Innovation and competition in financial technology - Fintech: promoting innovation
Posted on the 29th March 2016 by Hamish Anderson in Founders' blog
As part of a conference on “The Impact of Competition Powers on Financial Services” I took part in a panel discussion. While the conference’s theme was predominantly legal (it was hosted by Norton Rose Fulbright and attended mostly by lawyers) the theme of my panel was ‘Fintech: promoting innovation’. The connection here is that fintech represents a serious competitive threat to established financial services companies, and most fintechs will have experienced anti-competitive behaviour from the incumbents
The panel consisted of Giles Andrews, the co-founder and chairman of Zopa, the world’s first peer-to-peer (P2P) lending business, Peter Behrens, a co-founder of Ratesetter, one of the UK’s largest marketplace lending platforms, and Mike Laven, the CEO of Currency Cloud, a cross-border payments provider which services a number of fintech companies. Giles, Pete and Mike are old hands (in the nicest possible way) at panel discussions like this, so it was interesting for me to compare their views with my impressions as the founder of a comparatively new B2B fintech company.
The panel chairman, Guy Lougher, who runs the EU Competition Team at Pinsent Masons, led the panel through a debate which ranged from the nature of innovation in fintech, to the way in which the banks and established financial institutions are responding to the new wave of digital competitors.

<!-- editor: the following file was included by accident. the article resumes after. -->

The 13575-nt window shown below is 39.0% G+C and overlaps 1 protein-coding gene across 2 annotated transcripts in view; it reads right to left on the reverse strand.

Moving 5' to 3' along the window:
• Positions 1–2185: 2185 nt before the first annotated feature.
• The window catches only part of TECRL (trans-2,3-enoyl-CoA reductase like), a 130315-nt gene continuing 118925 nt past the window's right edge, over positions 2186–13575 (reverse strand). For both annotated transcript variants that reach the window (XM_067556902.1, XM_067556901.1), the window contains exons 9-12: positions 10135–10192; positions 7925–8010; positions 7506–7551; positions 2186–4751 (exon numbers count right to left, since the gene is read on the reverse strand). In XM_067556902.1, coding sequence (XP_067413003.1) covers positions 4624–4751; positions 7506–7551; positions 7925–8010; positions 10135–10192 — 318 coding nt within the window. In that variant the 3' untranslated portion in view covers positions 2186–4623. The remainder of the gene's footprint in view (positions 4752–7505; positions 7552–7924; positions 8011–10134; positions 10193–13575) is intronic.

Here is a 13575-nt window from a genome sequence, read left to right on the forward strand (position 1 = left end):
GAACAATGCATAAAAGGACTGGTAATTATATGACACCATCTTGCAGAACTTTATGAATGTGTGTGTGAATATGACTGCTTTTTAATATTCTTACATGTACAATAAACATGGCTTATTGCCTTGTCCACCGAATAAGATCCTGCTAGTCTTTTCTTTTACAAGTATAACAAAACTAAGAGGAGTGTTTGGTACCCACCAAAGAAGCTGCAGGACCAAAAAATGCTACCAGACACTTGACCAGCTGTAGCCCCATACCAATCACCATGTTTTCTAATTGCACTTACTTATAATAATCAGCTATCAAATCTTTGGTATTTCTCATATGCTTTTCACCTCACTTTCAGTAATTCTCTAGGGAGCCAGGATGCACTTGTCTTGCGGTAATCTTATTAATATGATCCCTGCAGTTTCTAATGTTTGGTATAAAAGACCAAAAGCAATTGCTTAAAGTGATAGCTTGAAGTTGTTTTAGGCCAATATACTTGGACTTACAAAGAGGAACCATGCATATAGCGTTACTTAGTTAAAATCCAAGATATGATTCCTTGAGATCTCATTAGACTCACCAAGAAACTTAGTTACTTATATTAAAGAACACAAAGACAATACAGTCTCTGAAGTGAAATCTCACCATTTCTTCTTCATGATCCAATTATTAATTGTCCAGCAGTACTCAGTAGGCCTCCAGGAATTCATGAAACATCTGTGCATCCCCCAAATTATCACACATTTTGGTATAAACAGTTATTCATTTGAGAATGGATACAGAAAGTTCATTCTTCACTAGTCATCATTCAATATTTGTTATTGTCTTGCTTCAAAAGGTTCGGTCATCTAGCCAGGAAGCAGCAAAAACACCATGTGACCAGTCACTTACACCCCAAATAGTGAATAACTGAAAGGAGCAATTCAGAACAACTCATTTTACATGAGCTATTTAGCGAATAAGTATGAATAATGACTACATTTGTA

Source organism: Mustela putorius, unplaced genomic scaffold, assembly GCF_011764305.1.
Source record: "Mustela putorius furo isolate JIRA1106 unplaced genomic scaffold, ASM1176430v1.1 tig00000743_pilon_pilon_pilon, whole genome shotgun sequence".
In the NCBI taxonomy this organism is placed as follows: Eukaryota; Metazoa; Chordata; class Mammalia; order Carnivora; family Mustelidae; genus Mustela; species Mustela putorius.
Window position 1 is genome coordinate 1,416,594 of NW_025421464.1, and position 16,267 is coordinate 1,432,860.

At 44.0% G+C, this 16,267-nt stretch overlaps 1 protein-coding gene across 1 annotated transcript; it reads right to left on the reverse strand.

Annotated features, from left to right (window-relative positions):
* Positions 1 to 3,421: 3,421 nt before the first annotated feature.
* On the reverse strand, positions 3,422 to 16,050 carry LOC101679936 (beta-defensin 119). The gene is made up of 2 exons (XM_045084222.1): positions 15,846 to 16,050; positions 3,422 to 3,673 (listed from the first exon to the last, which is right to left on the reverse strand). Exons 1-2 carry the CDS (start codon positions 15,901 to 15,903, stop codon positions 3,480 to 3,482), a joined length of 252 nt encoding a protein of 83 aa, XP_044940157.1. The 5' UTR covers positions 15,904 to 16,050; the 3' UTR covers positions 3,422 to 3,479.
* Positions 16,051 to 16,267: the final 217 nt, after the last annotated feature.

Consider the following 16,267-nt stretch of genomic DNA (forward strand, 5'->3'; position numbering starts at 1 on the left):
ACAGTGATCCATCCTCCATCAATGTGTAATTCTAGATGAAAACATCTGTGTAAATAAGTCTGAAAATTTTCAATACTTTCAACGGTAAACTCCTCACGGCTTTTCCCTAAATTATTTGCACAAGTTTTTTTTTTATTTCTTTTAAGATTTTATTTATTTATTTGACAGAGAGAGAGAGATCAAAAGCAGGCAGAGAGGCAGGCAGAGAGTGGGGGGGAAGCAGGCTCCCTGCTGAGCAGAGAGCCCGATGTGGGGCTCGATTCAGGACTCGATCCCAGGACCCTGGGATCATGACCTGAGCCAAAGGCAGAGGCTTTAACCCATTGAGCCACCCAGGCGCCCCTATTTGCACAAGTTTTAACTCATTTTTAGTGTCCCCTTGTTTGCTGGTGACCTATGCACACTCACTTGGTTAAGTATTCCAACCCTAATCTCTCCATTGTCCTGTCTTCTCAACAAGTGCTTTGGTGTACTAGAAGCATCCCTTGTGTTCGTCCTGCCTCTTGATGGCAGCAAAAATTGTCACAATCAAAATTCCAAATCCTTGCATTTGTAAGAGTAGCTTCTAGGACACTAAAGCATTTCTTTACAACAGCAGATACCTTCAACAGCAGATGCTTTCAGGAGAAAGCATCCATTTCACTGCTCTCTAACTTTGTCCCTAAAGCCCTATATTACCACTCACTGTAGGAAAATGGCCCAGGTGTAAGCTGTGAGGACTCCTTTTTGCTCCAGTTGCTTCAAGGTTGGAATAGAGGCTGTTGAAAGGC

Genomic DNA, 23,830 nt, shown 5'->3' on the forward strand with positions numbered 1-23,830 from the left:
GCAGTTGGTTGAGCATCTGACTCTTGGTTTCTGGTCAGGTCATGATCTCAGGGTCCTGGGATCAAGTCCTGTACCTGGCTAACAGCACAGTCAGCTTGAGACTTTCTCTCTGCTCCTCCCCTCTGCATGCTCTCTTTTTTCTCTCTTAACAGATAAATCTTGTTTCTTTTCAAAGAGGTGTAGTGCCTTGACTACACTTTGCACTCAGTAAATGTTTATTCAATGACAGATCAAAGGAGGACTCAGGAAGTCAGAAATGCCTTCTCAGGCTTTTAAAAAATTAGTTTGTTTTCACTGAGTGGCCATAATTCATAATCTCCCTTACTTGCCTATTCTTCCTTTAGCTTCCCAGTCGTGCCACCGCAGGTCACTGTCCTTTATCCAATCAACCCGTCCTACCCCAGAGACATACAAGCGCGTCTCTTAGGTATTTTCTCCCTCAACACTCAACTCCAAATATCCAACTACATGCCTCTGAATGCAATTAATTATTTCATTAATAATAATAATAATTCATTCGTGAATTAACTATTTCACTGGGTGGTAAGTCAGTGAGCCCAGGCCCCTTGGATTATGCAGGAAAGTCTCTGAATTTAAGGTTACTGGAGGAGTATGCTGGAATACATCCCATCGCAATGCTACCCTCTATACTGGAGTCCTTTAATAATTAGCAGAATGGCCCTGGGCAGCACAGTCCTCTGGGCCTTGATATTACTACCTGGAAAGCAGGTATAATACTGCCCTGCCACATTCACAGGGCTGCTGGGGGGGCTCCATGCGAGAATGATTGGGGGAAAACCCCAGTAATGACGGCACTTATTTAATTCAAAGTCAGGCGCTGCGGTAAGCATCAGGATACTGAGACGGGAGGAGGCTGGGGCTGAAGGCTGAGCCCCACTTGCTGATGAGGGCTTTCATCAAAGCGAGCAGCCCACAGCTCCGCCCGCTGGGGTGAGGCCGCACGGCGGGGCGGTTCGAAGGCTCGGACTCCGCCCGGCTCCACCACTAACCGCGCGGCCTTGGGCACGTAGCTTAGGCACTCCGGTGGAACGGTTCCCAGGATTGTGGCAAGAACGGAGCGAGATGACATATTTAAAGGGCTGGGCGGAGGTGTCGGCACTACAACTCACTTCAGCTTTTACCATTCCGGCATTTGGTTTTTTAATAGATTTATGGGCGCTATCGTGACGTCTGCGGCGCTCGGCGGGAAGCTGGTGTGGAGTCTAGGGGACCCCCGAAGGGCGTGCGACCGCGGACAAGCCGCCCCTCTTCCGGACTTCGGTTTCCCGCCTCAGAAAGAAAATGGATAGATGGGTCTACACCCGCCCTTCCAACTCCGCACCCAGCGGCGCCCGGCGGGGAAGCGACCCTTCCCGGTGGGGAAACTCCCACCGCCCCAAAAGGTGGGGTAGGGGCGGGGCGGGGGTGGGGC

I drew the following conclusions from our discussion and the questions raised by the audience:
Innovation in fintech is about putting the customer at the centre of the process, and harnessing technology to deliver financial services in an elegant, appealing and engaging way.
There are three key drivers of fintech innovation – (i) a desire from entrepreneurs to do things better, (ii) a desire from customers for information and control and (iii) a desire from enlightened regulators to promote competition in a way which protects the customer.
People still trust the banks, but are open to alternatives. There is a willingness to move away from obtaining a range of financial services from a single provider to choosing ‘best of breed’ providers for specific services. There was a debate on the panel as to whether or not this situation could persist in the long term, or whether we will start to see services being drawn together again (through corporate relationships and technology linkages).
Fintech needs more control of its own destiny. Fintech companies are absolutely dependent on the banks for the tools which they require to operate (such as corporate and client accounts). The banks and incumbent financial institutions are also the custodians of the technology backbone and payment infrastructure. Most fintech firms exist to cut the costs and raise transparency for the customers, so the financial incentive for the banks to work with them is small. Without access to accounts and to this technology, fintech’s ability to innovate is limited and may well be stifled completely.
The overall conclusion I took away from the panel discussion was Fintech’s impact on financial services is still insignificant, and we won’t get the true measure of the nature of banks’ response to the challenge from new competitors until our market share has increased.
Other articles you might be interested in
- Amanda Nunn: Twelve months at Money Mover
- Forecourts and Foreign Exchange: Why businesses want FX providers that are less like petrol stations and more like discount supermarkets
- Legacy Systems and Legacy Thinking: Fintech and the reinvention of financial services
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